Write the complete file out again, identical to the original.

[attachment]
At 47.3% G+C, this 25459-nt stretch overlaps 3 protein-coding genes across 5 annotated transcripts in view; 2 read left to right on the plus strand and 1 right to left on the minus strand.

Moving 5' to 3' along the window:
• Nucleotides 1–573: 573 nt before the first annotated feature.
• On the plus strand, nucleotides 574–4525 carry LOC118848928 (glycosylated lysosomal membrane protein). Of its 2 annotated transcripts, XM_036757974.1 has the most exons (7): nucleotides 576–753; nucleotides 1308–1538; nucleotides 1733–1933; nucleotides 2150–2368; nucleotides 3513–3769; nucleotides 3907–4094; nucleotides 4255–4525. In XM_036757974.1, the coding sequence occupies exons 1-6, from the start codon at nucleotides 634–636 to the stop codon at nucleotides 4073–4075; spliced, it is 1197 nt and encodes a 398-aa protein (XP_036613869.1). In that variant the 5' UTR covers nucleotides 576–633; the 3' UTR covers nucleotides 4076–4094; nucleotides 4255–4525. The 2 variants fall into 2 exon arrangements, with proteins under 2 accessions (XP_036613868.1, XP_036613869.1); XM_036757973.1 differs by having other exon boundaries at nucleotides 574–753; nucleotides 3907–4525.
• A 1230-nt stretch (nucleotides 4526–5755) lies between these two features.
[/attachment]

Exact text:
At 47.3% G+C, this 25459-nt stretch overlaps 3 protein-coding genes across 5 annotated transcripts in view; 2 read left to right on the plus strand and 1 right to left on the minus strand.

Moving 5' to 3' along the window:
• Nucleotides 1–573: 573 nt before the first annotated feature.
• On the plus strand, nucleotides 574–4525 carry LOC118848928 (glycosylated lysosomal membrane protein). Of its 2 annotated transcripts, XM_036757974.1 has the most exons (7): nucleotides 576–753; nucleotides 1308–1538; nucleotides 1733–1933; nucleotides 2150–2368; nucleotides 3513–3769; nucleotides 3907–4094; nucleotides 4255–4525. In XM_036757974.1, the coding sequence occupies exons 1-6, from the start codon at nucleotides 634–636 to the stop codon at nucleotides 4073–4075; spliced, it is 1197 nt and encodes a 398-aa protein (XP_036613869.1). In that variant the 5' UTR covers nucleotides 576–633; the 3' UTR covers nucleotides 4076–4094; nucleotides 4255–4525. The 2 variants fall into 2 exon arrangements, with proteins under 2 accessions (XP_036613868.1, XP_036613869.1); XM_036757973.1 differs by having other exon boundaries at nucleotides 574–753; nucleotides 3907–4525.
• A 1230-nt stretch (nucleotides 4526–5755) lies between these two features.